When we talk about the Tartessians, we mean the people living in southwest Spain, around what is modern day Seville and Cadiz, from the late Bronze Age to the early Iron Age (from around 1200bce – 550bce). The name Tartessos was the Greek name given to what is now the Guadalquivir River, and the name was also applied to a large city found on the river bank. What the Tartessians called themselves, we don’t know.
Tartessos was a place rich in natural resources. They lived well with plenty of fishing, livestock, mining and smithing to sustain their economy, and according to all sources, they were a highly urbanized society with great skill at engineering, particularly when it came to moderating the flow of rivers. This suggests they had some rudimentary water power at their disposal.
It is mentioned by many Greek and Roman authors alike as being a font of metals, predominently copper, tin, silver, and gold, as you can see from the metal work above. They had been mining at least since there year 1000bce, and in fact, over the middle to late period of their civilization, became the main supplier of bronze throughout the Mediterranean.
They were renown for fine metalwork and filagre among other things. During the latter part of their reign over the southwest of Spain, called the “oriental period”, they had quite a bit of contact with the Phoenicians, trading constantly with them, and allowing them to set up outposts within the Tartessian empire’s borders. This helped the Phoenicians greatly, as having such open access to Tartessian mines was crucial for them after they lost their own assets in the Siani in the 8th century.
Contact with the Phoenicians had a great impact on Tartessian culture, as reflected in their imagery. Later sculpture and iconography took on an almost Mesopotamian flare, as seen in the above bronze plaque of Astarte, or similar goddess, that dates to the 8th century, Spain.
But make no mistake, the Tartessians were not ‘given’ their culture by the Phoenicians or anyone else. They were a long standing people with a rich and complex history before the Greeks, Etruscans, Phoenicians, or Romans ever set foot in their land. As stated by Strabo, “They are considered the most educated of the Iberians, they have a scripture, even have historical chronicles, poems, and laws in verse of which they say are six thousand … ”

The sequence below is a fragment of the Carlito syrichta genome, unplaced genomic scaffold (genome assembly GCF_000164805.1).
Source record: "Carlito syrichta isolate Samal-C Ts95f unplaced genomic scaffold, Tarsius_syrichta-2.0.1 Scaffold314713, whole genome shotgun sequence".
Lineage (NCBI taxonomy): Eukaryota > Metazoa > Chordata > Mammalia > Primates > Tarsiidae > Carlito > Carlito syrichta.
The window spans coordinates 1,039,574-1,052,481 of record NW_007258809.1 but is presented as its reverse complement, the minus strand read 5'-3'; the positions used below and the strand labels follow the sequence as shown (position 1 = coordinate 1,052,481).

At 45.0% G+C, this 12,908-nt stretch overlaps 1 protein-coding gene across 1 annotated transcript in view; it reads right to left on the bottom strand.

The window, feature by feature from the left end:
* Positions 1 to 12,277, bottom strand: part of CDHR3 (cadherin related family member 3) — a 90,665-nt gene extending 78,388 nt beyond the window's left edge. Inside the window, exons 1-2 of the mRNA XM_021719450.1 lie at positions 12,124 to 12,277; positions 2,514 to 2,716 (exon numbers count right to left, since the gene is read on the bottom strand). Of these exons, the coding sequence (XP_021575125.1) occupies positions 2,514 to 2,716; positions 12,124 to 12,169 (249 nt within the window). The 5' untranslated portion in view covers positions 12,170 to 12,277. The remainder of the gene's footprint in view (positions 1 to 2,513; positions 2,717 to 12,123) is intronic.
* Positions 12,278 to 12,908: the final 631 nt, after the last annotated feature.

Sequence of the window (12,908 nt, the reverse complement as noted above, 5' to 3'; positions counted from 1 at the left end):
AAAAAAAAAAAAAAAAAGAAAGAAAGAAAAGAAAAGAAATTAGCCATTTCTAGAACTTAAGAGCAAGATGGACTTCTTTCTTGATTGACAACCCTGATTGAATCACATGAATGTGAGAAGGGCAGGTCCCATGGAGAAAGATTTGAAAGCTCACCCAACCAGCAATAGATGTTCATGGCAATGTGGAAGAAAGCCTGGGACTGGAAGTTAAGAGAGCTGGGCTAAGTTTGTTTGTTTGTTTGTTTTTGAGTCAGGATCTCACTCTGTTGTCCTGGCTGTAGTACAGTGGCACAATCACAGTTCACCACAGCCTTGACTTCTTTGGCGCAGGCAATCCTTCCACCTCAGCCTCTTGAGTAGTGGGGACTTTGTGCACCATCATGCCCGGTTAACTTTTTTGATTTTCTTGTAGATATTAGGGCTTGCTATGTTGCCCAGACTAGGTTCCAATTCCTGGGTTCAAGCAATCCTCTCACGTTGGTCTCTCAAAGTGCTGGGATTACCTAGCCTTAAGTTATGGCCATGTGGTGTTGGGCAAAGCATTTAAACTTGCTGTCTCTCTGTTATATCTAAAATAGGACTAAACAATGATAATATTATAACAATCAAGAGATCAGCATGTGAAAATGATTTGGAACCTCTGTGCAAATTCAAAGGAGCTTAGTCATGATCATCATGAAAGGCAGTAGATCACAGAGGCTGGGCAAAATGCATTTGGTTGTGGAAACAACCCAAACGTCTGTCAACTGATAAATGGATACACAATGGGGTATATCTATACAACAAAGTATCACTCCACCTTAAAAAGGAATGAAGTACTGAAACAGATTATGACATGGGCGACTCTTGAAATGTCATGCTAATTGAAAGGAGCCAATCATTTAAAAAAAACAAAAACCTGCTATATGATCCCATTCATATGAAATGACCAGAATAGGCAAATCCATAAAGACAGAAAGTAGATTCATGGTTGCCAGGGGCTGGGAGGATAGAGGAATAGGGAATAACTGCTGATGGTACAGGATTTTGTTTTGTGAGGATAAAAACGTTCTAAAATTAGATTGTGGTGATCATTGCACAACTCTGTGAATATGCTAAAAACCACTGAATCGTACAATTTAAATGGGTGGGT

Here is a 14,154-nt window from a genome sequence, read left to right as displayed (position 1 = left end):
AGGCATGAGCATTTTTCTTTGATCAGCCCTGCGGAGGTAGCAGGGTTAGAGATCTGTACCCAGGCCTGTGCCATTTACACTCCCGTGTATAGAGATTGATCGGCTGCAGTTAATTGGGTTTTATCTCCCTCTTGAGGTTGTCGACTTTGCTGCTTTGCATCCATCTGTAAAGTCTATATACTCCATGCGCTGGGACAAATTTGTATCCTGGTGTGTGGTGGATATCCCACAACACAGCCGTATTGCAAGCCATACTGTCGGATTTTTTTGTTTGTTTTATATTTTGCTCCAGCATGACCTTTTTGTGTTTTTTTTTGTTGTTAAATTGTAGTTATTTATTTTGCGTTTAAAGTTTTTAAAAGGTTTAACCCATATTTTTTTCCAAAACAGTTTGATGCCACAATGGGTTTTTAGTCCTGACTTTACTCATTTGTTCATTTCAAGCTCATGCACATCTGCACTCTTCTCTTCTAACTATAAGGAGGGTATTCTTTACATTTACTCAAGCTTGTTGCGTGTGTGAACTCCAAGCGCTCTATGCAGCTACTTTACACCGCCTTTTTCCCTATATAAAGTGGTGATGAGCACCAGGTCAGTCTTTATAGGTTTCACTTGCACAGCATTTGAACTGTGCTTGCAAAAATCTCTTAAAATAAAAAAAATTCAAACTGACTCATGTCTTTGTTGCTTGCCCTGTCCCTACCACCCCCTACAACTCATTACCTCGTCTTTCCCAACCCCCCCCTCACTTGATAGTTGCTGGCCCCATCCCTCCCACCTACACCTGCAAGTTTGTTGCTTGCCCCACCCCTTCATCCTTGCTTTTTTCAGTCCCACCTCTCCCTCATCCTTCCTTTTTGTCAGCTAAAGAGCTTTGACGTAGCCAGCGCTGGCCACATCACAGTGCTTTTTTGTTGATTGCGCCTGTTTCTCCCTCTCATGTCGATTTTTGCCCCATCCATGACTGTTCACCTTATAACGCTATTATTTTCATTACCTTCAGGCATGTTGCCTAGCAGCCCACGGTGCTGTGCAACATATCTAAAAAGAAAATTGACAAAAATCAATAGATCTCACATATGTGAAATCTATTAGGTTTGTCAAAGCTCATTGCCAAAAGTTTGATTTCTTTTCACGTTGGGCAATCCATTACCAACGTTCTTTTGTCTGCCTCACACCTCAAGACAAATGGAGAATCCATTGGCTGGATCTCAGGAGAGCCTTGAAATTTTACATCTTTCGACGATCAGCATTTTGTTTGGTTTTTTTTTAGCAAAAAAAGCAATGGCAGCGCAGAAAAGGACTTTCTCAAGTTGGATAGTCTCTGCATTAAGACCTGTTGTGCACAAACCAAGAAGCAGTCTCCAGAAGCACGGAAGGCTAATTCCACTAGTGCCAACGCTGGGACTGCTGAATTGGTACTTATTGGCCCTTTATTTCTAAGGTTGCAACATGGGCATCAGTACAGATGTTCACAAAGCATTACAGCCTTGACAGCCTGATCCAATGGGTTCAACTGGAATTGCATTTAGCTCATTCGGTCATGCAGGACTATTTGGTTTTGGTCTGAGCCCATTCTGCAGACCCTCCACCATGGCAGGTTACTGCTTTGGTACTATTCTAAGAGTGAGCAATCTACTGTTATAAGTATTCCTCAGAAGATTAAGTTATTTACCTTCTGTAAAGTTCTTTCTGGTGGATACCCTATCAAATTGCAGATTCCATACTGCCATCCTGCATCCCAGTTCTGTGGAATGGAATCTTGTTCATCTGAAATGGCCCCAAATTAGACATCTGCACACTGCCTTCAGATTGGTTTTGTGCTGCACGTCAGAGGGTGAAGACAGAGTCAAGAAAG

This was an advanced and enlightened Bronze Age society, and had their own writing system, that is considered the oldest of the Iberian scripts. Though the staele that have survived the time do show considerable influence from the Phoenician alphabet, Tartessian is a language unto itself and has not been fully deciphered. It is also likely that recently archaeological discoveries show that there was more than one written dialect of the language.
There were many famous figures in Tartessian society that were noted by outside contemporary writers, but none as much as King Argantonio, who was famed for his wisdom, wealth, and generosity. He was praised for his friendship, and in one story, invited a good many Greeks whose territory had been encroached upon by the Persians, to stay and settle in his lands. The Greeks did not take him up on the offer, but did accept his gift of over a ton of silver, so they could pay for the construction of a defensive wall.
Eventually, despite their wealth and strong trading ties with the other Bronze Age societies, with the coming of the Iron Age, the Tartessian Empire fell by the wayside, and the Cartheginians and Romans soon took their place. But their legacy remains, and if you want more of their beautiful art or just more information, check out the National Museum of Archaeology of Spain and their protohistory exhibit online, or, the Archaeological Museum of Seville for more specific finds from the excavations.